Safe zones

Marquinn MacDonald speaks to a crowd of about 80 people at the BP Station on the corner of E. 52nd St. and S. Lake Park Ave. Saturday morning, Jan. 30.

The nascent effort by a group of local residents to help prevent carjackings continues. At a rally on Jan. 23, the group announced that it would create and man "safe zones" at gas stations in Hyde Park and other nearby communities. This past Saturday morning, Jan. 30, about 80 people gathered for a second rally at the BP Station on the corner of 52nd Street and South Lake Park Avenue and then deployed to a number of South Side neighborhoods.

The effort now has a name, "Community First Safe Passage Initiative," and branded face masks. Steven DeJoie, a lead organizer, represented the group at U.S. Rep. Bobby Rush’s virtual town hall on carjackings held Monday evening. 

At the Jan. 30 rally, attorney and WVON host Ernest B. Fenton explained to the assembled crowd that they were going to be divided into "teams" under the direction of team leaders. He said that the teams would focus on specific neighborhoods on the South Side. As he spoke, Fenton handed out "intake questionnaires" that requested information about each participant and listed the neighborhoods of Auburn Gresham, Avalon, Bronzeville, Chatham, Englewood, Hyde Park, Roseland and South Shore as the areas to be targeted by the teams.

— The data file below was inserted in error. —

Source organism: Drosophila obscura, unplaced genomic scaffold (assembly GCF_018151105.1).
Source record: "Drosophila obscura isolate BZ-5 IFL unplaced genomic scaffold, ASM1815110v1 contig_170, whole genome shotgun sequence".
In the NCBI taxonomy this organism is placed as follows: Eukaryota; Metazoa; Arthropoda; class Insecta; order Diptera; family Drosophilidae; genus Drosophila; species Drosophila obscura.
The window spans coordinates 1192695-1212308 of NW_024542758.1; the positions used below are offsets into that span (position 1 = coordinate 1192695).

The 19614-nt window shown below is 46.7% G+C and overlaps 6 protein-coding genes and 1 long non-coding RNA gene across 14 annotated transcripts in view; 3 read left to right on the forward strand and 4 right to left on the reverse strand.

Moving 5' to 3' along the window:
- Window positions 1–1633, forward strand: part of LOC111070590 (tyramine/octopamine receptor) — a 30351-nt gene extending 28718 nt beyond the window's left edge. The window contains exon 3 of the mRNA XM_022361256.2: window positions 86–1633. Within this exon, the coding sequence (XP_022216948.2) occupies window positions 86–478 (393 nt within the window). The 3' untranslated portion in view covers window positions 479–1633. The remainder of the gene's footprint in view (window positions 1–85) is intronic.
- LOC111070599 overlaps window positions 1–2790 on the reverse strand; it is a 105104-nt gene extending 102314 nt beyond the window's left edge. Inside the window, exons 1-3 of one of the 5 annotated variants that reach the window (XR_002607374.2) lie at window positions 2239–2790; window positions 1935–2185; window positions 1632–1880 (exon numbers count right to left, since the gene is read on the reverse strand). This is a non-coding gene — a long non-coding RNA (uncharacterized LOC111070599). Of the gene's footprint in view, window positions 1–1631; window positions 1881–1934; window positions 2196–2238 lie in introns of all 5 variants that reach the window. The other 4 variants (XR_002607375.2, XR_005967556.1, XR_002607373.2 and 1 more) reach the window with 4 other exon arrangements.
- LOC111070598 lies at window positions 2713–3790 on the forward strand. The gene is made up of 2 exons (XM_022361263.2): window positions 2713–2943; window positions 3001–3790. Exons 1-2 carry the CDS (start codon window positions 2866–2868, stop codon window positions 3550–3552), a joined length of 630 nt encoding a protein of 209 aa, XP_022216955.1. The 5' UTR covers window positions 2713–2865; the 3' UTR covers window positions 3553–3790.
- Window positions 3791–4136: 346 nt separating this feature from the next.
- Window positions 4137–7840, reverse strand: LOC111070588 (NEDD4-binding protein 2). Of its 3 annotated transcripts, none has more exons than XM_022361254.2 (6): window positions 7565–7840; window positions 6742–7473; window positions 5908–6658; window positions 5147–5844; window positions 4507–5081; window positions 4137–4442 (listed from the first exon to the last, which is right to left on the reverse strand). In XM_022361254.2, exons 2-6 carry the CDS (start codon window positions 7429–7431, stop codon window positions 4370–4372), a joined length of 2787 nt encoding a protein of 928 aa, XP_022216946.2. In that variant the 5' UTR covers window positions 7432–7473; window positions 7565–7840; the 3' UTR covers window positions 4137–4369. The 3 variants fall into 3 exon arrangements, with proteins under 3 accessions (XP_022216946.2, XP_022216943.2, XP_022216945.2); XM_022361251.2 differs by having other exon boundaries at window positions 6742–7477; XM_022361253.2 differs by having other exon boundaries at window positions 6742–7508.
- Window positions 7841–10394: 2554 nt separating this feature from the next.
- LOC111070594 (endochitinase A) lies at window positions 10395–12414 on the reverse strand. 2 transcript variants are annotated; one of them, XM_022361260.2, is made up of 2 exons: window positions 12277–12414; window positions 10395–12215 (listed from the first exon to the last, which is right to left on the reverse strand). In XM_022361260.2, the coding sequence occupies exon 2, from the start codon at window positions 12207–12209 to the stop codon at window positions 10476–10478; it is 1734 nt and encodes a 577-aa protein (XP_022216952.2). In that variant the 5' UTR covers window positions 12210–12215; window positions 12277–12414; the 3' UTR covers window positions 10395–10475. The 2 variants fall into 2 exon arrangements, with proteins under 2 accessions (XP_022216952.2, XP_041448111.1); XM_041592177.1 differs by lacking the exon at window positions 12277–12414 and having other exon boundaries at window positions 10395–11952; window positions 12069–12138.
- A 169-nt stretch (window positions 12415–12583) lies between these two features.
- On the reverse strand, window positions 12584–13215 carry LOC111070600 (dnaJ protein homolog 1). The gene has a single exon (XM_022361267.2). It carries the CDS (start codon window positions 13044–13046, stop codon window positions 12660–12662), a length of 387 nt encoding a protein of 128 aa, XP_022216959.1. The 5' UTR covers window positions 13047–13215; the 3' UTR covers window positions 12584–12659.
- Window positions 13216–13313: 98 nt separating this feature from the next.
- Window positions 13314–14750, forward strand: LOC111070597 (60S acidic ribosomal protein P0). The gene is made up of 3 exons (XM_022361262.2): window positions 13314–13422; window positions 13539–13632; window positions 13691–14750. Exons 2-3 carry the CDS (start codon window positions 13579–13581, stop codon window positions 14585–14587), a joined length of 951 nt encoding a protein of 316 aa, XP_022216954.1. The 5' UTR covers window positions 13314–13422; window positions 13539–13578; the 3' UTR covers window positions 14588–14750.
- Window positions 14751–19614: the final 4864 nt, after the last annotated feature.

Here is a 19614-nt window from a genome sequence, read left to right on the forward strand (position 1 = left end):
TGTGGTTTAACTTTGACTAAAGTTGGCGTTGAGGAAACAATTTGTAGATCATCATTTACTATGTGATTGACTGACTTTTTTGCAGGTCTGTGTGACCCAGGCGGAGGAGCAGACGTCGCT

After explaining how the effort was being organized, Fenton lifted his voice, looked over the crowd and said, “All right, let me say this. We are not here to be police. We ain’t here to criminalize young Black boys.” (The crowd interjected chants of “absolutely” and “no, no, no.”) ”What we are here to do,’’ continued Fenton, “is to let them know that as Black men, we care enough to show up.”

Marquinn MacDonald, one of the original organizers of the effort, reminded the crowd to “Be safe and vigilant.” 

“We are here just to deter,” continued MacDonald. “If you can and feel it necessary … to speak to a brother, it’s cool. If you want to assist a sister in pumping the gas, by all means. However, it’s not necessary to jump out (and confront someone). We not the police. Dial 911, use them. We pay them our tax dollars, use them. Make them work.”

“This is not the first time, this not the last time, we be doing this,” MacDonald said. 

The efficacy of the group’s efforts are not known, but organizers did say that while the safe zones were being manned the previous Saturday, no carjackings occurred. 

To learn more about the future efforts of the Community First Safe Passage Initiative, contact the group at communityfirst2021@gmail.com

(1) comment

jaye els

Yeah OK. Sounds reasonable. But how about just punishing people who use guns to car jack, steal people's cars? If the car jackers are deemed to young to be punished as adults and do jail time, how about public shaming? Have some religious leaders make them hold signs that tell the community that bad things they did. Armed robberies with guns threatening to kill people, that's very serious.

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